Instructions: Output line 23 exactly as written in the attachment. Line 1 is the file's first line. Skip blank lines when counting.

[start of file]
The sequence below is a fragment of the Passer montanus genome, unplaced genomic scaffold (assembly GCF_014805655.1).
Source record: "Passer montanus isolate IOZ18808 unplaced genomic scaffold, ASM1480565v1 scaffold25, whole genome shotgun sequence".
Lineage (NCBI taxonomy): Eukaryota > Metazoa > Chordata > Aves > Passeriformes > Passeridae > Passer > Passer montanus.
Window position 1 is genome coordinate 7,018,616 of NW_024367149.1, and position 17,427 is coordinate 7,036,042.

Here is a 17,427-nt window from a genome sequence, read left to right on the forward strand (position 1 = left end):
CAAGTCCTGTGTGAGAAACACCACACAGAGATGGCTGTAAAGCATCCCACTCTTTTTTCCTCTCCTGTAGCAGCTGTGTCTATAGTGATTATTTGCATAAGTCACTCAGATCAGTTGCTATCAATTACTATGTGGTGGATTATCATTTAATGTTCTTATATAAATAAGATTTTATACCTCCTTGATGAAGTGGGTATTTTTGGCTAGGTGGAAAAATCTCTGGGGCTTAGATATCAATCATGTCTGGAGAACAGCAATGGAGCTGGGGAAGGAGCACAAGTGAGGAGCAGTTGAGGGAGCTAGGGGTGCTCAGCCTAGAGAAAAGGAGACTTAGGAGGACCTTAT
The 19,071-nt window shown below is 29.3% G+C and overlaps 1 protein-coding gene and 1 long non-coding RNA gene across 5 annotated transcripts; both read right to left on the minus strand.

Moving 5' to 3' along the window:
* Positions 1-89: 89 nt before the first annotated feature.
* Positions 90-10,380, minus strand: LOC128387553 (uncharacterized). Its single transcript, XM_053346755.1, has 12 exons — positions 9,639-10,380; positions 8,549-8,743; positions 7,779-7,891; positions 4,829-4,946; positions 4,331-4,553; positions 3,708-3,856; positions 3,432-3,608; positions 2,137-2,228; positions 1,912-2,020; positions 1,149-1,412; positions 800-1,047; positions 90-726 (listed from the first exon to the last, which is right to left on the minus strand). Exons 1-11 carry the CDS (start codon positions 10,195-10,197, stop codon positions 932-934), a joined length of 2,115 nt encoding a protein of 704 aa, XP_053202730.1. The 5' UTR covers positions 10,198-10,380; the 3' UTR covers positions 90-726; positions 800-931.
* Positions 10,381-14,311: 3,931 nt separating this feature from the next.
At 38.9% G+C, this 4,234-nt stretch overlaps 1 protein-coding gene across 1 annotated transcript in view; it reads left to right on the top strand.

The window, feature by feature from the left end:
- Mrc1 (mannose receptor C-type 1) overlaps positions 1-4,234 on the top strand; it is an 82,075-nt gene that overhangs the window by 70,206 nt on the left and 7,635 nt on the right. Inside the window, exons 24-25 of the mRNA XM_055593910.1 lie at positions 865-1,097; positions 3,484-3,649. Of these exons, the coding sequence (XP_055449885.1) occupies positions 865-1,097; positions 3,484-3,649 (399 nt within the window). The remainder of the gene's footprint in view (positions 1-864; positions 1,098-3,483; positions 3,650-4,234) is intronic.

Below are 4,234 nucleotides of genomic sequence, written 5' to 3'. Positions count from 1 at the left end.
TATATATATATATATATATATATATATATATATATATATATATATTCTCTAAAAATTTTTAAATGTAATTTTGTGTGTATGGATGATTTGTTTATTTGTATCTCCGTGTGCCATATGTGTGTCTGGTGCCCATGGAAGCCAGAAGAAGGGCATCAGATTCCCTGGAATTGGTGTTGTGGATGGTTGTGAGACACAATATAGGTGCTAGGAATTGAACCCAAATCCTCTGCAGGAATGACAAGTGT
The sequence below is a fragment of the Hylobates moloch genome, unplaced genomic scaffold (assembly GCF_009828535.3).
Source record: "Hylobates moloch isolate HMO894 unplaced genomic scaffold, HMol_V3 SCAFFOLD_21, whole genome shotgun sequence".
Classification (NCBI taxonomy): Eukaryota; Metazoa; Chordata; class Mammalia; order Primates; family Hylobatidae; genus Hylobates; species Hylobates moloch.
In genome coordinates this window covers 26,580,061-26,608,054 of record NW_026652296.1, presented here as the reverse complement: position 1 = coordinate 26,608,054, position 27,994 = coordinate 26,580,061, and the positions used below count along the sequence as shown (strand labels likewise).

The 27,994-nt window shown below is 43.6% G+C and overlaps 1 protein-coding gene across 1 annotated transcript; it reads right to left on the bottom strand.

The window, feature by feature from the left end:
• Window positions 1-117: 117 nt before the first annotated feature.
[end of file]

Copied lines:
• Window positions 1-117: 117 nt before the first annotated feature.